Architectural Drawing and Representation (ADR2) was designed to bring together three parts of the first-year curriculum: History/Theory, Visual Studies and Core Studio 1 + 2. While the focus of the course was on the production, tools and techniques of drawing, its intent was to provoke an active encounter between the history and theory of visualization, the practice of drawing and the design studio. The connections, although not always direct, were intended to allow first-year students to think about how visual tools have an impact on their design methods. The course explored the hypothesis that the techniques and tools used in architectural drawing and representation are not neutral, and encouraged students to think consciously about the choices we make in drawing, design or pedagogy.
The first two hours of the course each week involved lectures on the history and theory of visualization in architecture since 1900. The second two hours included introductory lectures that framed the drawing assignments, tutorials on methods and practice of drawings and reviews of drawing assignments. We emphasized the distinction between using techniques descriptively and generatively and explore the opportunities that arise because of it. The assignments aimed to make links between the lectures, drawing tutorials and work in studio. Visualization tools and drawing have changed radically over the last century, in both the practice and pedagogy of architecture. The course charted these shifts, beginning with the presumption that there are strong links between old and new media, analogue and digital, production and archives.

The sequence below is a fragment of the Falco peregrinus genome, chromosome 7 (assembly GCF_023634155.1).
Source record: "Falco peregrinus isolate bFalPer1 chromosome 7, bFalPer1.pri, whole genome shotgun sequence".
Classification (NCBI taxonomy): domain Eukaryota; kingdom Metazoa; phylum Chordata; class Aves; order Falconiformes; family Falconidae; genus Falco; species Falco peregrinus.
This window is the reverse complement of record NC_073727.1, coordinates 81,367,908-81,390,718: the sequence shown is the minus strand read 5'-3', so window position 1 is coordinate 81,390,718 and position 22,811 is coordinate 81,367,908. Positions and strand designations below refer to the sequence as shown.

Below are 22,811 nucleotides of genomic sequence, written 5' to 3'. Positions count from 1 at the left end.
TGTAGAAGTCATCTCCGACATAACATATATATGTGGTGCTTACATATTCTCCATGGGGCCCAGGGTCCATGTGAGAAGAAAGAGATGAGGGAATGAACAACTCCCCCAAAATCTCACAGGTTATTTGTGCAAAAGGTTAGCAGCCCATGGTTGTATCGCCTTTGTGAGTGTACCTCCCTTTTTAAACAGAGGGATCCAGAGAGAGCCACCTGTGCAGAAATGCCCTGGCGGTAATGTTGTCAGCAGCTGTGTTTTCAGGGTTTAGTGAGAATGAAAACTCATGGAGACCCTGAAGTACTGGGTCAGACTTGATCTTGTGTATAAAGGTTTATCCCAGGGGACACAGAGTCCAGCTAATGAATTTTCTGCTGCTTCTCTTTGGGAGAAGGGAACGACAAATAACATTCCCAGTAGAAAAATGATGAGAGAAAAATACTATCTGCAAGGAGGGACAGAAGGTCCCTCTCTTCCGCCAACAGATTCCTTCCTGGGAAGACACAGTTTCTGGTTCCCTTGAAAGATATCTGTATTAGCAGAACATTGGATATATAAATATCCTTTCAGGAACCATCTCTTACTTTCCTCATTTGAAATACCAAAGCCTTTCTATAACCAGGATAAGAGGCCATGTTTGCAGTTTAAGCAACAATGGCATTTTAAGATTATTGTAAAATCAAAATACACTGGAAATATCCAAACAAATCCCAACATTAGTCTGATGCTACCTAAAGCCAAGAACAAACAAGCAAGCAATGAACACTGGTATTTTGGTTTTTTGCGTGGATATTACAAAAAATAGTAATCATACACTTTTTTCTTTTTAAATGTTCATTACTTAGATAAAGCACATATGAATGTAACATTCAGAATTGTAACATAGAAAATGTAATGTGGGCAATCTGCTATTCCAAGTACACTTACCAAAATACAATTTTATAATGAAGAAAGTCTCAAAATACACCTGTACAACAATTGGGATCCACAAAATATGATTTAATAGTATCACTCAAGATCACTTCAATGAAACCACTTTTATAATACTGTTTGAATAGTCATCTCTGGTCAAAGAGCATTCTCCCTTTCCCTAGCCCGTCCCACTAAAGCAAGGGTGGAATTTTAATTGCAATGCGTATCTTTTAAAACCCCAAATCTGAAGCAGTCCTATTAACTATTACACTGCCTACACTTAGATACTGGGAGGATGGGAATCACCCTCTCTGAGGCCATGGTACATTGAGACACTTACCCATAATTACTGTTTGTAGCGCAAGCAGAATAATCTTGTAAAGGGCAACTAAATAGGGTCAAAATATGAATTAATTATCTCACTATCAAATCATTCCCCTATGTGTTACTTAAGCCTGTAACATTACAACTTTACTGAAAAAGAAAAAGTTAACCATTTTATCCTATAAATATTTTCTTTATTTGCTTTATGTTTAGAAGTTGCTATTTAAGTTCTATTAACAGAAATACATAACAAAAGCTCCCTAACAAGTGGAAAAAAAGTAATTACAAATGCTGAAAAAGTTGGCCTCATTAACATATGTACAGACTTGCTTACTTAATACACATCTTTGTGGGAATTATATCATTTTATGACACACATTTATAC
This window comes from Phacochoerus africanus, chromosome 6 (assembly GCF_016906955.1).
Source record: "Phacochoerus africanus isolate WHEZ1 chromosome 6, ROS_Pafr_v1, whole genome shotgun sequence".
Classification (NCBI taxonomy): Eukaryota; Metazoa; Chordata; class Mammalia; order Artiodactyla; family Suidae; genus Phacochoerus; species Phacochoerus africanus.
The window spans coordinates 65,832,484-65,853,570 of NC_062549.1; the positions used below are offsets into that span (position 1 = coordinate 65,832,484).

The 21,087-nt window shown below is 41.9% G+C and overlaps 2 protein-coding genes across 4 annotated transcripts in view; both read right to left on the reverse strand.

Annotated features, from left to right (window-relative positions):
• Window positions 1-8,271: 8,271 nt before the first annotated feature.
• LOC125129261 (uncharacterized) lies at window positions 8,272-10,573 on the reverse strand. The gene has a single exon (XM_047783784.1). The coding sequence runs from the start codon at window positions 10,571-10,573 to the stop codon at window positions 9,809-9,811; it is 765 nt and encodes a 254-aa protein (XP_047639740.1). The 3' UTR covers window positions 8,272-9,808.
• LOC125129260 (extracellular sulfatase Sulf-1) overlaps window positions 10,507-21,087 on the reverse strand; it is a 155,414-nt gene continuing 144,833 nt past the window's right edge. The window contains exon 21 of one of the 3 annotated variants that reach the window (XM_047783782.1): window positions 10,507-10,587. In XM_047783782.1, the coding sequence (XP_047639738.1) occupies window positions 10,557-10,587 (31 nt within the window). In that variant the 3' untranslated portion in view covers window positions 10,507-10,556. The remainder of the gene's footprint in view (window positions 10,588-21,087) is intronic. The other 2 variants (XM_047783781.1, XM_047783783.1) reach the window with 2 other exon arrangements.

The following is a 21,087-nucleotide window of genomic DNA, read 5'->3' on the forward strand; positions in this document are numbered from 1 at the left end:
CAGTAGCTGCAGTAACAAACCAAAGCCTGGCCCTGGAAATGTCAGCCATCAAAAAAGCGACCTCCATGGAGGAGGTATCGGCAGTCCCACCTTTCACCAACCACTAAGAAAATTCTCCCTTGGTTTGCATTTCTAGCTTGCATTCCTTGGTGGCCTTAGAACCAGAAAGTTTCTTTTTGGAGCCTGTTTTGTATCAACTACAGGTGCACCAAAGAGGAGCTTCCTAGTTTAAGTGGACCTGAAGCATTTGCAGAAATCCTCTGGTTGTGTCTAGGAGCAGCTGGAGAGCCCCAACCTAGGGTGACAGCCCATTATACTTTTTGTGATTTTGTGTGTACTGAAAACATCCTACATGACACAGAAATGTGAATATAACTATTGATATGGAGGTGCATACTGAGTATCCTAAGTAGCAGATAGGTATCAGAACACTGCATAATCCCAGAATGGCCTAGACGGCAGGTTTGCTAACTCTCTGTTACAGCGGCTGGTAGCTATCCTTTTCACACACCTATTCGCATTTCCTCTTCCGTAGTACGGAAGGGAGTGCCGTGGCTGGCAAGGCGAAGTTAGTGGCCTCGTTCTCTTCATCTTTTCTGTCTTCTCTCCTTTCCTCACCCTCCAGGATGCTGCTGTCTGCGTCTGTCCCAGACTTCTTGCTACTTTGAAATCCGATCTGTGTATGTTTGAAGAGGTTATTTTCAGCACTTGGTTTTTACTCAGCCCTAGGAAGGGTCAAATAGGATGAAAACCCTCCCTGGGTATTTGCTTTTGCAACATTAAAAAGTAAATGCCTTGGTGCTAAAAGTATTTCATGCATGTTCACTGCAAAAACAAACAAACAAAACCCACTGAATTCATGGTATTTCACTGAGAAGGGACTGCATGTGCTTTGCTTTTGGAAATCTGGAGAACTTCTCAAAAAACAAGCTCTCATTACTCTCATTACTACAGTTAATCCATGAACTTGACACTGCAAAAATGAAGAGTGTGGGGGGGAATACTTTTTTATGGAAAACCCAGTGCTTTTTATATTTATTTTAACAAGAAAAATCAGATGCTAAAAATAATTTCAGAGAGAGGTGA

The course addressed a range of questions about, and techniques of, architectural visualization, given that its role in facilitating and communicating design ideas has always been indispensable to the methods of design. How have we evolved beyond conventional two-dimensional hand drawing, which has defined architectural production for generations? What do three dimensions mean today? Or for that matter fifty dimensions? How has the proliferation of technology in particular had an effect on discrete software, techniques, platforms and methodologies, but also their use in serial or parallel workflows? Whether designers develop an iterative series of plans, or dictate the precision of tectonic detail or toolpath, or address the complexity of environmental systems, visualization is the crucial interface between designers, disciplinary history, and their clients, consultants and communities.
Visualization in pedagogy continues to radically transform the process of design and its production. It is therefore imperative that we consider the larger implications of visualization for contemporary visual culture, and architecture, in the move from modernity to postmodernity and beyond.